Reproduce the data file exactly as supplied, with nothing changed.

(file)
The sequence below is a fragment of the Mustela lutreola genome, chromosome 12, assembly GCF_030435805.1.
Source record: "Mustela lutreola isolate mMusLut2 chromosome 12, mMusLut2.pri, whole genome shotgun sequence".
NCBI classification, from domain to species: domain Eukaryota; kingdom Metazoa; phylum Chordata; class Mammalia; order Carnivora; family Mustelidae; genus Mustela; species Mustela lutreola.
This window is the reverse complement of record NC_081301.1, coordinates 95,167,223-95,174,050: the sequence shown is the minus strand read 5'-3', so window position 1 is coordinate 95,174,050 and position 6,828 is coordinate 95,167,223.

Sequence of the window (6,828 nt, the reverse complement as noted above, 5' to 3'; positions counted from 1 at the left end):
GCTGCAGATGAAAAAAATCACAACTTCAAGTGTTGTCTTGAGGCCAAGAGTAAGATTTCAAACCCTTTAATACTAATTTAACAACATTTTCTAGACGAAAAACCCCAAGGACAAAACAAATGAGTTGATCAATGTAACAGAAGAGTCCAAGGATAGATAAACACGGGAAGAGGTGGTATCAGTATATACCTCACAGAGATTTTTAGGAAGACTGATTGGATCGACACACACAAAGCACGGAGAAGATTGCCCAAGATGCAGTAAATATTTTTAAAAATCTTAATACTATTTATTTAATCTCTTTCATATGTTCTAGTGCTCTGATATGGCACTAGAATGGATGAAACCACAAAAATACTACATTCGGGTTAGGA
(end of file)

The sequence below is a fragment of the Mustela lutreola genome, chromosome 12, assembly GCF_030435805.1.
Source record: "Mustela lutreola isolate mMusLut2 chromosome 12, mMusLut2.pri, whole genome shotgun sequence".
NCBI classification, from domain to species: domain Eukaryota; kingdom Metazoa; phylum Chordata; class Mammalia; order Carnivora; family Mustelidae; genus Mustela; species Mustela lutreola.
This window is the reverse complement of record NC_081301.1, coordinates 95,167,223-95,174,050: the sequence shown is the minus strand read 5'-3', so window position 1 is coordinate 95,174,050 and position 6,828 is coordinate 95,167,223.

Sequence of the window (6,828 nt, the reverse complement as noted above, 5' to 3'; positions counted from 1 at the left end):
GCTGCAGATGAAAAAAATCACAACTTCAAGTGTTGTCTTGAGGCCAAGAGTAAGATTTCAAACCCTTTAATACTAATTTAACAACATTTTCTAGACGAAAAACCCCAAGGACAAAACAAATGAGTTGATCAATGTAACAGAAGAGTCCAAGGATAGATAAACACGGGAAGAGGTGGTATCAGTATATACCTCACAGAGATTTTTAGGAAGACTGATTGGATCGACACACACAAAGCACGGAGAAGATTGCCCAAGATGCAGTAAATATTTTTAAAAATCTTAATACTATTTATTTAATCTCTTTCATATGTTCTAGTGCTCTGATATGGCACTAGAATGGATGAAACCACAAAAATACTACATTCGGGTTAGGA